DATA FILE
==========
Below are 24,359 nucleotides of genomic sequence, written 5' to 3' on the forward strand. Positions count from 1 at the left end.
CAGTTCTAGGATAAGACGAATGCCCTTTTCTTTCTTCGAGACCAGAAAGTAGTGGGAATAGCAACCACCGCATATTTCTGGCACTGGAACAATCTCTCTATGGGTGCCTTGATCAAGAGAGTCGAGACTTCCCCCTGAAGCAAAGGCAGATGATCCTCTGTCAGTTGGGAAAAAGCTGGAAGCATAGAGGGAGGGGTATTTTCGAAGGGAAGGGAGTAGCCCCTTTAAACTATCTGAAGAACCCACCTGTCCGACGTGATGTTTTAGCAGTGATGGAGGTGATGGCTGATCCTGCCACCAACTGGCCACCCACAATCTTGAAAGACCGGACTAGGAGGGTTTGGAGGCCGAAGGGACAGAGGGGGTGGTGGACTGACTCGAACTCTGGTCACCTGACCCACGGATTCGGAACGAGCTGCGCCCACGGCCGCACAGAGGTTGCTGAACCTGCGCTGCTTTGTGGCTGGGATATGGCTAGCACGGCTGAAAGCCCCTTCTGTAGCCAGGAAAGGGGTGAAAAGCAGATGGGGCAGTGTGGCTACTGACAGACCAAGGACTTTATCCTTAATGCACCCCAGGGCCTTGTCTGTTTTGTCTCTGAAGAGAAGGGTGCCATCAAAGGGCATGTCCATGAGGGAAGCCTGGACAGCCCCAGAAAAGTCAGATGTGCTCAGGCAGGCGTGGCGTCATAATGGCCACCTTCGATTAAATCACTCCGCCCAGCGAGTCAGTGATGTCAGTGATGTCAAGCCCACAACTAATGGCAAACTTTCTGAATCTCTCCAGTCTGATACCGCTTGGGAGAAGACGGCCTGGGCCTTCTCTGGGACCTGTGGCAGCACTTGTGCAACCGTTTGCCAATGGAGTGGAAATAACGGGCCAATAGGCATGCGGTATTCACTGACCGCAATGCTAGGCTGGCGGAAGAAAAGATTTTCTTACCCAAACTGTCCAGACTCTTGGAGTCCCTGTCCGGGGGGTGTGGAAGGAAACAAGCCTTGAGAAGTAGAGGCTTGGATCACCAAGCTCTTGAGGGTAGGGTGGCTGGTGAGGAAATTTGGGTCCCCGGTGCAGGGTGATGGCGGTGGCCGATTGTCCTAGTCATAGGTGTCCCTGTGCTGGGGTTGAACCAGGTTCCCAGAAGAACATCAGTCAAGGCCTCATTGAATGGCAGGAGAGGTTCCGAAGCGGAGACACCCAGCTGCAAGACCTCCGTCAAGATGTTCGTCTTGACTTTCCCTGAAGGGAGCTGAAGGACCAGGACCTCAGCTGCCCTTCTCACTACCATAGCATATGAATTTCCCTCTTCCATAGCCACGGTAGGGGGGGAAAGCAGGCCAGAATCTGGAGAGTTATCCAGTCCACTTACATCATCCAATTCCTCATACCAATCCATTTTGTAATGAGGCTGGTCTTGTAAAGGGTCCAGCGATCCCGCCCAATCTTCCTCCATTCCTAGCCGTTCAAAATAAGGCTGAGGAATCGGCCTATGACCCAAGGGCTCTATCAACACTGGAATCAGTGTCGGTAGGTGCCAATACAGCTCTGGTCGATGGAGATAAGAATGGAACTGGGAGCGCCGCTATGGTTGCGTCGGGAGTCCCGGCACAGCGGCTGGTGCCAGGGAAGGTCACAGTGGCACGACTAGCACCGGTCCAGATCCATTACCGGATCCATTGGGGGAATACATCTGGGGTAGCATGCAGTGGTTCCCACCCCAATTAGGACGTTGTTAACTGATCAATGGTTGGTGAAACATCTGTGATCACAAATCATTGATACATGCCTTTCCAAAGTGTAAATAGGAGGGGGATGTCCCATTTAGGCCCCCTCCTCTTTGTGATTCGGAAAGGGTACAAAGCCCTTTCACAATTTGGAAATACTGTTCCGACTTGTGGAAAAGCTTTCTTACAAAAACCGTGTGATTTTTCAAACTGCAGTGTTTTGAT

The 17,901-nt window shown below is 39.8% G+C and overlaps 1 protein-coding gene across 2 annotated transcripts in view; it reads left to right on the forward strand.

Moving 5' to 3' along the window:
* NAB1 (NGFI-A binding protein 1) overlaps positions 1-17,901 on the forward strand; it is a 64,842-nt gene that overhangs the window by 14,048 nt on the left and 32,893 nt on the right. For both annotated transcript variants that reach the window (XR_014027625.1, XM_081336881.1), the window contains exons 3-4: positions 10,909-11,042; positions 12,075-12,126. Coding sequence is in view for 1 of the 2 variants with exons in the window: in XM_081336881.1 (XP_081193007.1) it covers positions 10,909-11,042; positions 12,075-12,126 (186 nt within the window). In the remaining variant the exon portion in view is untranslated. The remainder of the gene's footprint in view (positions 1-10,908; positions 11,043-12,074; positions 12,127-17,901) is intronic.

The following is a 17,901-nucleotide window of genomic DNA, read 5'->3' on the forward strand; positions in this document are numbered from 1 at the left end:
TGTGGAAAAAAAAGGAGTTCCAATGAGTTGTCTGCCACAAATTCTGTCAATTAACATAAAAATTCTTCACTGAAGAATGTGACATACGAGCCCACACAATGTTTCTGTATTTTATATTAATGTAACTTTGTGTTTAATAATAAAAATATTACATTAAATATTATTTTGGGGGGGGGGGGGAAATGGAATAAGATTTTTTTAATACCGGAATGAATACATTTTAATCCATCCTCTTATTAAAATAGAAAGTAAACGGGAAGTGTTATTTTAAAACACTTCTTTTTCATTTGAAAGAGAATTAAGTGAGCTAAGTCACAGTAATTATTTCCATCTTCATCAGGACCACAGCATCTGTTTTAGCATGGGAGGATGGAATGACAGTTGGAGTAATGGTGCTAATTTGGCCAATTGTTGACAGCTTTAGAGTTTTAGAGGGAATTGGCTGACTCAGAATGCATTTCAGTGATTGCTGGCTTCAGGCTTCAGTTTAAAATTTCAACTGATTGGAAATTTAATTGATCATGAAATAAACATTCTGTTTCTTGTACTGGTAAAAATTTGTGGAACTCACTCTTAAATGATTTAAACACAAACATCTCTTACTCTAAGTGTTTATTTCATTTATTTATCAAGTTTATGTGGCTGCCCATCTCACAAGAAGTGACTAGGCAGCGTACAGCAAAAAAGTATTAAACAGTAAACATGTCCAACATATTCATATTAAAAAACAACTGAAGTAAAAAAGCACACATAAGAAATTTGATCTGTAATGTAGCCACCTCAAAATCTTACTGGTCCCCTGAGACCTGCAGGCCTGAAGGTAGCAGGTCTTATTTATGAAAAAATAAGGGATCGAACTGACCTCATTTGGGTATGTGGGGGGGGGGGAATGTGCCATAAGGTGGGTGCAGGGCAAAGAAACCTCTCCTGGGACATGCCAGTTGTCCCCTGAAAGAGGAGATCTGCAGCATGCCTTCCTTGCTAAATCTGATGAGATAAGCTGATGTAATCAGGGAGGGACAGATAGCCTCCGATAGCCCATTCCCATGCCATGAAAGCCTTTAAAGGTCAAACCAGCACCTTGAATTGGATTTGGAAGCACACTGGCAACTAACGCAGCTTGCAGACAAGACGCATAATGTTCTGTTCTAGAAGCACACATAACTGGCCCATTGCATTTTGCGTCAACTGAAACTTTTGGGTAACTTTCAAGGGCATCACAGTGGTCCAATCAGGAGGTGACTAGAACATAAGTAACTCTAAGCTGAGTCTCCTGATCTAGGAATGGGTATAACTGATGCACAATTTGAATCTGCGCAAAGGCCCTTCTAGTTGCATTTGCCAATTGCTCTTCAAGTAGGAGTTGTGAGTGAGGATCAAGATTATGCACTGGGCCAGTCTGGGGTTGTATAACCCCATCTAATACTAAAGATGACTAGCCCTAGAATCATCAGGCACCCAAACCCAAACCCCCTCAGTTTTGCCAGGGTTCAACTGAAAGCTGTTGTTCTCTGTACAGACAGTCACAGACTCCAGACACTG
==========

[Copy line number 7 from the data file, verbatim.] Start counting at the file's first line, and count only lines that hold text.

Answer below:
TGTGGAAAAAAAAGGAGTTCCAATGAGTTGTCTGCCACAAATTCTGTCAATTAACATAAAAATTCTTCACTGAAGAATGTGACATACGAGCCCACACAATGTTTCTGTATTTTATATTAATGTAACTTTGTGTTTAATAATAAAAATATTACATTAAATATTATTTTGGGGGGGGGGGGGAAATGGAATAAGATTTTTTTAATACCGGAATGAATACATTTTAATCCATCCTCTTATTAAAATAGAAAGTAAACGGGAAGTGTTATTTTAAAACACTTCTTTTTCATTTGAAAGAGAATTAAGTGAGCTAAGTCACAGTAATTATTTCCATCTTCATCAGGACCACAGCATCTGTTTTAGCATGGGAGGATGGAATGACAGTTGGAGTAATGGTGCTAATTTGGCCAATTGTTGACAGCTTTAGAGTTTTAGAGGGAATTGGCTGACTCAGAATGCATTTCAGTGATTGCTGGCTTCAGGCTTCAGTTTAAAATTTCAACTGATTGGAAATTTAATTGATCATGAAATAAACATTCTGTTTCTTGTACTGGTAAAAATTTGTGGAACTCACTCTTAAATGATTTAAACACAAACATCTCTTACTCTAAGTGTTTATTTCATTTATTTATCAAGTTTATGTGGCTGCCCATCTCACAAGAAGTGACTAGGCAGCGTACAGCAAAAAAGTATTAAACAGTAAACATGTCCAACATATTCATATTAAAAAACAACTGAAGTAAAAAAGCACACATAAGAAATTTGATCTGTAATGTAGCCACCTCAAAATCTTACTGGTCCCCTGAGACCTGCAGGCCTGAAGGTAGCAGGTCTTATTTATGAAAAAATAAGGGATCGAACTGACCTCATTTGGGTATGTGGGGGGGGGGGAATGTGCCATAAGGTGGGTGCAGGGCAAAGAAACCTCTCCTGGGACATGCCAGTTGTCCCCTGAAAGAGGAGATCTGCAGCATGCCTTCCTTGCTAAATCTGATGAGATAAGCTGATGTAATCAGGGAGGGACAGATAGCCTCCGATAGCCCATTCCCATGCCATGAAAGCCTTTAAAGGTCAAACCAGCACCTTGAATTGGATTTGGAAGCACACTGGCAACTAACGCAGCTTGCAGACAAGACGCATAATGTTCTGTTCTAGAAGCACACATAACTGGCCCATTGCATTTTGCGTCAACTGAAACTTTTGGGTAACTTTCAAGGGCATCACAGTGGTCCAATCAGGAGGTGACTAGAACATAAGTAACTCTAAGCTGAGTCTCCTGATCTAGGAATGGGTATAACTGATGCACAATTTGAATCTGCGCAAAGGCCCTTCTAGTTGCATTTGCCAATTGCTCTTCAAGTAGGAGTTGTGAGTGAGGATCAAGATTATGCACTGGGCCAGTCTGGGGTTGTATAACCCCATCTAATACTAAAGATGACTAGCCCTAGAATCATCAGGCACCCAAACCCAAACCCCCTCAGTTTTGCCAGGGTTCAACTGAAAGCTGTTGTTCTCTGTACAGACAGTCACAGACTCCAGACACTG